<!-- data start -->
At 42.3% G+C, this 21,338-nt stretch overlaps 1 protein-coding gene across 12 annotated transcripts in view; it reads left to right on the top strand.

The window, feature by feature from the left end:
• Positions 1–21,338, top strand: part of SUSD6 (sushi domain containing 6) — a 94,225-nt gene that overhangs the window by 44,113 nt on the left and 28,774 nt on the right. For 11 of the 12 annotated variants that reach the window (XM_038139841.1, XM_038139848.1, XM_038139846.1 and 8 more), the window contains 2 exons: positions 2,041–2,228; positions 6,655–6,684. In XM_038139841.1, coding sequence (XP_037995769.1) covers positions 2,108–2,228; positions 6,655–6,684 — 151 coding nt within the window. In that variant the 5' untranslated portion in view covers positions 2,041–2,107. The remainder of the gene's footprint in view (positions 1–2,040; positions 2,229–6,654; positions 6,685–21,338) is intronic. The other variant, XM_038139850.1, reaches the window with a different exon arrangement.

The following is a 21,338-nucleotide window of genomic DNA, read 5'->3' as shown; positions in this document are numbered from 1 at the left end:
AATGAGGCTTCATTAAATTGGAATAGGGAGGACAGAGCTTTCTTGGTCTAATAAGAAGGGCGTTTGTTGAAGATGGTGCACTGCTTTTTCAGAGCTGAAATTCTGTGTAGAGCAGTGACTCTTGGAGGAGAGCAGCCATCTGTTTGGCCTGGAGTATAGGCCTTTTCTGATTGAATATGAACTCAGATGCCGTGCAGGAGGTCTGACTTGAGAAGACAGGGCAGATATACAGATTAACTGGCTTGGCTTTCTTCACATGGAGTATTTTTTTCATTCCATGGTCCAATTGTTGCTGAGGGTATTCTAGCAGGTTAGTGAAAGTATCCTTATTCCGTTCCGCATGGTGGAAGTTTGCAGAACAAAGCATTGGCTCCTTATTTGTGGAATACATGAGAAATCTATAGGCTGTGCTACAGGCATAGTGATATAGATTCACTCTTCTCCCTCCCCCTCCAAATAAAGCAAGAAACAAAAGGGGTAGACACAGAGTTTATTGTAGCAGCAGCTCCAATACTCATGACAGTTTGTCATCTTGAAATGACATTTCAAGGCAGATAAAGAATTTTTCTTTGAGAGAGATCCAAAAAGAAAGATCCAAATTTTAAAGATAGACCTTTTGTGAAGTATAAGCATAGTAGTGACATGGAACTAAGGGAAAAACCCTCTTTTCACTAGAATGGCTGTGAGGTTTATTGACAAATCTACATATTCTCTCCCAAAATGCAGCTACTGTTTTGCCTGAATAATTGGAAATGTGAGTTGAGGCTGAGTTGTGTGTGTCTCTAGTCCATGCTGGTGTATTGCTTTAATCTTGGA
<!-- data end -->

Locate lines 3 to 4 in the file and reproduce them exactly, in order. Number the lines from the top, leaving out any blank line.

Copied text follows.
• Positions 1–21,338, top strand: part of SUSD6 (sushi domain containing 6) — a 94,225-nt gene that overhangs the window by 44,113 nt on the left and 28,774 nt on the right. For 11 of the 12 annotated variants that reach the window (XM_038139841.1, XM_038139848.1, XM_038139846.1 and 8 more), the window contains 2 exons: positions 2,041–2,228; positions 6,655–6,684. In XM_038139841.1, coding sequence (XP_037995769.1) covers positions 2,108–2,228; positions 6,655–6,684 — 151 coding nt within the window. In that variant the 5' untranslated portion in view covers positions 2,041–2,107. The remainder of the gene's footprint in view (positions 1–2,040; positions 2,229–6,654; positions 6,685–21,338) is intronic. The other variant, XM_038139850.1, reaches the window with a different exon arrangement.

The following is a 21,338-nucleotide window of genomic DNA, read 5'->3' as shown; positions in this document are numbered from 1 at the left end: